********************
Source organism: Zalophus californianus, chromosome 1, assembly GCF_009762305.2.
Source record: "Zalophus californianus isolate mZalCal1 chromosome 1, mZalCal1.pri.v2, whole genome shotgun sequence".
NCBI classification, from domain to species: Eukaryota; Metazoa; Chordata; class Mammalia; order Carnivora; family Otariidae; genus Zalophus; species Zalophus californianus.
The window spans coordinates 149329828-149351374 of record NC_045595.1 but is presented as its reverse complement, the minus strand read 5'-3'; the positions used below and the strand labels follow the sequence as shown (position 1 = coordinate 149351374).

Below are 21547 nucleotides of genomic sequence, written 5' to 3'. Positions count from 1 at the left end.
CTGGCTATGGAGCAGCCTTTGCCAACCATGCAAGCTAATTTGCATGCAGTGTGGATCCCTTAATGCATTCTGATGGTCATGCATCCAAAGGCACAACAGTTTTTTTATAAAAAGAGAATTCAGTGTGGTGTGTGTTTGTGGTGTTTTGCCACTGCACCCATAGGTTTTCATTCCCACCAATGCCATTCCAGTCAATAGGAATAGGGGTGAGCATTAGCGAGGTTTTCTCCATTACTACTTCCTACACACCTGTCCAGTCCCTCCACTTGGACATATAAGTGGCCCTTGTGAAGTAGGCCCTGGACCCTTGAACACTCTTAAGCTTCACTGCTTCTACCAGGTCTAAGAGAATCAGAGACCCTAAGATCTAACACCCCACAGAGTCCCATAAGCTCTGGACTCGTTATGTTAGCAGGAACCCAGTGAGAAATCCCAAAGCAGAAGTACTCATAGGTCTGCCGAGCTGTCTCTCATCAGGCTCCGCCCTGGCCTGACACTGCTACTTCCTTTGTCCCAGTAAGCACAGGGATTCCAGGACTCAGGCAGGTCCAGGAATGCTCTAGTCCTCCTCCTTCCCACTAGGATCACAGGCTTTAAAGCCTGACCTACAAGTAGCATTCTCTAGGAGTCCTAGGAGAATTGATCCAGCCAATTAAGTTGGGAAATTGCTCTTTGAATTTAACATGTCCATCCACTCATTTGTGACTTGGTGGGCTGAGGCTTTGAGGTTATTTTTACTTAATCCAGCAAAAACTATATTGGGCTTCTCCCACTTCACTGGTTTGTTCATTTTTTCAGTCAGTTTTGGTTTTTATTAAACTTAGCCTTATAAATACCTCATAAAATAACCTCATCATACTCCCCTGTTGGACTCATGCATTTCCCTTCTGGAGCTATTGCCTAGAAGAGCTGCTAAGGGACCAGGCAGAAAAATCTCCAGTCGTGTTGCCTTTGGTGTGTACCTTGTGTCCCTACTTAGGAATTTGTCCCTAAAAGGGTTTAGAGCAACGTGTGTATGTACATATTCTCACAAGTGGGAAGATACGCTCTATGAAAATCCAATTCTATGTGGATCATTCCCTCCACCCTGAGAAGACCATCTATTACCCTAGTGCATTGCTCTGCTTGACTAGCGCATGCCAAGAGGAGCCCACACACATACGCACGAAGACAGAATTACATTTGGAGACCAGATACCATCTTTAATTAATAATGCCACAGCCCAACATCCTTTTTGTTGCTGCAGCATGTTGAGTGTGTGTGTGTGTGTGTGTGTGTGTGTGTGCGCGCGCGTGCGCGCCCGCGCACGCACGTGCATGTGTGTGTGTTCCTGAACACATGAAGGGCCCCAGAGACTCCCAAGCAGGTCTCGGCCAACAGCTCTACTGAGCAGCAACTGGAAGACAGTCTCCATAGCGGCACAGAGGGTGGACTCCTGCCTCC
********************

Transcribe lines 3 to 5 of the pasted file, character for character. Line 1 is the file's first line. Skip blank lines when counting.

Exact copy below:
NCBI classification, from domain to species: Eukaryota; Metazoa; Chordata; class Mammalia; order Carnivora; family Otariidae; genus Zalophus; species Zalophus californianus.
The window spans coordinates 149329828-149351374 of record NC_045595.1 but is presented as its reverse complement, the minus strand read 5'-3'; the positions used below and the strand labels follow the sequence as shown (position 1 = coordinate 149351374).

Below are 21547 nucleotides of genomic sequence, written 5' to 3'. Positions count from 1 at the left end.